It works by combining an external eyeglass-mounted camera and a sophisticated retinal implant. The camera uses a small microchip to process what it sees, and then wirelessly sends that data to the retinal implant, which has 60 electrodes in it that provide information to the optic nerve—which is what discerns light, movement, and shapes.
Unfortunately, the Argus II is not able to lift them people out of technical blindness, which in America is 20/200. The best that users have reported is about 20/1000. But upgrades are coming. And here's where things get really interesting.
The next iteration of the Argus II will include the ability to perceive colors, using algorithms that measure electrode stimulations, according to Second Sight. The device will provide sharper images, and be able to focus eyesight like we do a computer screen, increasing resolution and brightness.
The next great leap forward will be to bypass the eye and go straight to the brain. At this point, many visually impaired people aren't able to benefit from the implant, which requires a functioning retina to work. That leaves people with damaged retinas or that have lost their vision to infection, or diseases like glaucoma or diabetes, out of luck. Second Sight is "working on a new implant that bypasses even the retinal layer, and implants electrodes directly onto the visual region of the brain," Second Sight CEO Dr. Robert Greenberg told the BBC. A trial for this is currently scheduled for five blind patients with Age-Related Macular Degeneration. This could herald the breakthrough millions of blind people have been waiting for.
It inevitably conjures up scenes from science fiction. Take the ocular enhancements of Star Trek's Geordie La Forge, who has infrared sight, night vision, and telescopic vision. The developments in retinal implant technology now raises the question: Are these these seemingly sci-fi upgrades possible for everyone in the future?
It's a question that's yet to be answered, but there's reason to be optimistic. Some scientists working on bionic devices know the device is not only capable of helping the visually impaired, but, like all bionic devices, giving human beings superhuman ability.
"For me personally, one of the inspirations was Steve Austin, the bionic man," Greenberg recently told Bloomberg TV when asked if his technology could be applied to other industries like gaming. "I think direct interface is probably in the future. I don't know how far out, but it's probably there."
What he means is if researchers can send signals directly to the brain, the brain can learn to interpret those signals and essentially recreate them as a visual image or function. Take telescopic sight, for example, which is already here. We can teach our brains to interpret the powerful zoom-in or zoom-out functions of cameras—we could learn to see much farther and closer than the natural human eye.
In fact, Brian Mech, VP of Business Development of Second Sight, told me, "We could tomorrow allow our patients to see outside the visible spectrum by using a different input device than a visible spectrum camera (an IR camera for example). We can also already provide telescopic vision."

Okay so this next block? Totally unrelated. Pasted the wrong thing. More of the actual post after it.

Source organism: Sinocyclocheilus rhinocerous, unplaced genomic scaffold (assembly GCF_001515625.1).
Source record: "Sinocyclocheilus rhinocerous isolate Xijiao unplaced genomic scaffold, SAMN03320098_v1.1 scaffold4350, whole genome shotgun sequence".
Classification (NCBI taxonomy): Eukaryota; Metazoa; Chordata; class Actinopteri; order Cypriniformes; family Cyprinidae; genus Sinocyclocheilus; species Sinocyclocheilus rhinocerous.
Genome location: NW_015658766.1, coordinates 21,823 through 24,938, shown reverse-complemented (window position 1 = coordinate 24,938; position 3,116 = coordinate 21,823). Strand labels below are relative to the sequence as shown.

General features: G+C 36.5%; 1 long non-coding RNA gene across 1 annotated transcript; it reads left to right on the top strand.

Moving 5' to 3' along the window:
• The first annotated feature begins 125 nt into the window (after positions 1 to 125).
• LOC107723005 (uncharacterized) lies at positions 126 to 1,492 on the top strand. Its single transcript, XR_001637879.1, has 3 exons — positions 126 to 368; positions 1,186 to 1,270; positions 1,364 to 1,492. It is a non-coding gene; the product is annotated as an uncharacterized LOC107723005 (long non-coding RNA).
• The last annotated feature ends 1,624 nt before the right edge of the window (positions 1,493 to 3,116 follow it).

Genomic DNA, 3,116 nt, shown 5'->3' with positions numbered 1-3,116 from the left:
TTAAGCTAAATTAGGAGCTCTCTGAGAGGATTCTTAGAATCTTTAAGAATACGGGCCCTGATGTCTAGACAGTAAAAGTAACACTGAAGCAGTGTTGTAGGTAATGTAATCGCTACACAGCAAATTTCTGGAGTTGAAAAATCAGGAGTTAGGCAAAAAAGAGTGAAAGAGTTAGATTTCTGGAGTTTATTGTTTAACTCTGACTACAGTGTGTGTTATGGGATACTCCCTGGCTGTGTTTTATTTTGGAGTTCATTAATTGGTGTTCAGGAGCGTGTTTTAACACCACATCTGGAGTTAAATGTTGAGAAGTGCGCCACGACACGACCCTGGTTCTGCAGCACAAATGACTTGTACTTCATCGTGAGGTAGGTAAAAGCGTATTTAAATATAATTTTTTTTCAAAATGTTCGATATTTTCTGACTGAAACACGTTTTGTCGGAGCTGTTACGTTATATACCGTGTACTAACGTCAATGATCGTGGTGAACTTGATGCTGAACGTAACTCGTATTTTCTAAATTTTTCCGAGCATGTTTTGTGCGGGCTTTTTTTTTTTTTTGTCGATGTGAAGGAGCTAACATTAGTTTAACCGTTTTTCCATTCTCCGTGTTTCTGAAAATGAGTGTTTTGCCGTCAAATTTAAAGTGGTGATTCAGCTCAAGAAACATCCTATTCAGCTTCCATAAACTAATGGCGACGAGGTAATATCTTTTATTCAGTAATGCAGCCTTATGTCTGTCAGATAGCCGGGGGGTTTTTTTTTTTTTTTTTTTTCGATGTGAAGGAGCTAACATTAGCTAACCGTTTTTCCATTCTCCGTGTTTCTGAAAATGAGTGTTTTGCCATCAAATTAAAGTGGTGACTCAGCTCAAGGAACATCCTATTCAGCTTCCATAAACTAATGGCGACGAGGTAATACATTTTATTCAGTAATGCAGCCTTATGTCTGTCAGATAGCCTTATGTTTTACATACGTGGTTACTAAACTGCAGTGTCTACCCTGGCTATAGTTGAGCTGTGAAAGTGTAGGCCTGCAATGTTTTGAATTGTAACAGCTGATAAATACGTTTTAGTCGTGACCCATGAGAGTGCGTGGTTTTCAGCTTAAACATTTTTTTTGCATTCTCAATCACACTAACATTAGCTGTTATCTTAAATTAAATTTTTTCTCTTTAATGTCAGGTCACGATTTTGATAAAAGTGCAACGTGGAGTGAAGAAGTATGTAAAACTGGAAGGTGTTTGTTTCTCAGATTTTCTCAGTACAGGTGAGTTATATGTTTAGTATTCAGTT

But it gets more bizarre than that. If bionic eyes can see the entire electromagnetic spectrum, that would include infrared vision, heat-sensing capabilities, ability to detect certain gases, and probably even the ability to see right through objects. We could end up with those powers of perception too. We already have devices to measure all these things—the key is shrinking them enough to get them into an implant (or other tethered bodily device) that communicates directly with the brain in a way that renders the input sensible.
It's still speculative, for sure. But far into the future we might become a walking science lab, able to utilize a wide range of devices and applications built into our bionic eyes. The applications would be endless. Soldiers could possess X-ray vision that detects landmines in the ground they're fighting on. Parents could detect dangerous gases in their children's rooms in the same way a carbon monoxide alarm functions. People on first dates might use airport scanner technology to scope each other out, even see what's beneath each others' clothing. If we can project images directly into the visual areas of our brains, we may see things we never imagined, including the millions of microbes living on each of us.
But it gets even more bizarre than that. A robotic eye may able to be set so it never sleeps and will always be on guard, ready to wake you in danger or when it gets light outside. It will also be Wi-Fi enabled, and ready to record your entire life and stream it live on YouTube—or ready to instantly post images on Facebook and Twitter. Or ready to play video games inside your head, like Greenberg alluded to. Your favorite sitcom could play right through the eye into your brain, completely skipping TV.
Currently, the human eye sees about 1 percent of the light spectrum in the universe. That's not much when you think about it. Futurists like myself think that decades from now the bionic eye will improve so much that it will likely see far more than that tiny 1 percent. And because we have two eyes, it seems plausible some people—especially biohacker and cyborg enthusiasts—will replace a biological eye with a bionic eye once that technology arrives. Experience of our universe will never be quite the same.
source: gizmodo.com by Zoltan Istvan